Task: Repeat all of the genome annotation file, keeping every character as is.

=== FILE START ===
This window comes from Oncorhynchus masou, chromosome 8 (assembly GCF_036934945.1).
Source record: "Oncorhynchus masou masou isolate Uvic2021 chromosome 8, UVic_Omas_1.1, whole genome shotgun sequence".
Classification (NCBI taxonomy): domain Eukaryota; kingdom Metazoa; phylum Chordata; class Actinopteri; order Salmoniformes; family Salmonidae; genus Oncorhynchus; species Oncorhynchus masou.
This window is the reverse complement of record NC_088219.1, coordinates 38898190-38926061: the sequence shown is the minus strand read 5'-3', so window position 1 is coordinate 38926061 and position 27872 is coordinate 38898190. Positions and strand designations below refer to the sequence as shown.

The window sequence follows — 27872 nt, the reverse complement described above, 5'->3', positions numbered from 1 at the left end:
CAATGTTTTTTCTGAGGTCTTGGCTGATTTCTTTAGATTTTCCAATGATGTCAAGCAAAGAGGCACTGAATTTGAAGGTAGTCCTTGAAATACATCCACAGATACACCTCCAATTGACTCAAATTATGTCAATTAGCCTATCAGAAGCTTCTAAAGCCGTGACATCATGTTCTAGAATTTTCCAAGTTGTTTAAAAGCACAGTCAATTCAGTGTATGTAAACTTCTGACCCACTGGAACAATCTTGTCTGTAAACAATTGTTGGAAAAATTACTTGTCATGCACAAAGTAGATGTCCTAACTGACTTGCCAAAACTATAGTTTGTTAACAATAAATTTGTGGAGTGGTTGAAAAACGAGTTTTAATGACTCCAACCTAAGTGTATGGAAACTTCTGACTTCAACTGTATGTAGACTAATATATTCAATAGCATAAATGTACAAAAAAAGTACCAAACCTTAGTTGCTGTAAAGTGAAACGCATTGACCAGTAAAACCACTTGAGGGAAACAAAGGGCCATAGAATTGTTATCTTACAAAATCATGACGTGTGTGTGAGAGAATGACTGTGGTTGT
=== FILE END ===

This window comes from Oncorhynchus masou, chromosome 8 (assembly GCF_036934945.1).
Source record: "Oncorhynchus masou masou isolate Uvic2021 chromosome 8, UVic_Omas_1.1, whole genome shotgun sequence".
Classification (NCBI taxonomy): domain Eukaryota; kingdom Metazoa; phylum Chordata; class Actinopteri; order Salmoniformes; family Salmonidae; genus Oncorhynchus; species Oncorhynchus masou.
This window is the reverse complement of record NC_088219.1, coordinates 38898190-38926061: the sequence shown is the minus strand read 5'-3', so window position 1 is coordinate 38926061 and position 27872 is coordinate 38898190. Positions and strand designations below refer to the sequence as shown.

The window sequence follows — 27872 nt, the reverse complement described above, 5'->3', positions numbered from 1 at the left end:
CAATGTTTTTTCTGAGGTCTTGGCTGATTTCTTTAGATTTTCCAATGATGTCAAGCAAAGAGGCACTGAATTTGAAGGTAGTCCTTGAAATACATCCACAGATACACCTCCAATTGACTCAAATTATGTCAATTAGCCTATCAGAAGCTTCTAAAGCCGTGACATCATGTTCTAGAATTTTCCAAGTTGTTTAAAAGCACAGTCAATTCAGTGTATGTAAACTTCTGACCCACTGGAACAATCTTGTCTGTAAACAATTGTTGGAAAAATTACTTGTCATGCACAAAGTAGATGTCCTAACTGACTTGCCAAAACTATAGTTTGTTAACAATAAATTTGTGGAGTGGTTGAAAAACGAGTTTTAATGACTCCAACCTAAGTGTATGGAAACTTCTGACTTCAACTGTATGTAGACTAATATATTCAATAGCATAAATGTACAAAAAAAGTACCAAACCTTAGTTGCTGTAAAGTGAAACGCATTGACCAGTAAAACCACTTGAGGGAAACAAAGGGCCATAGAATTGTTATCTTACAAAATCATGACGTGTGTGTGAGAGAATGACTGTGGTTGT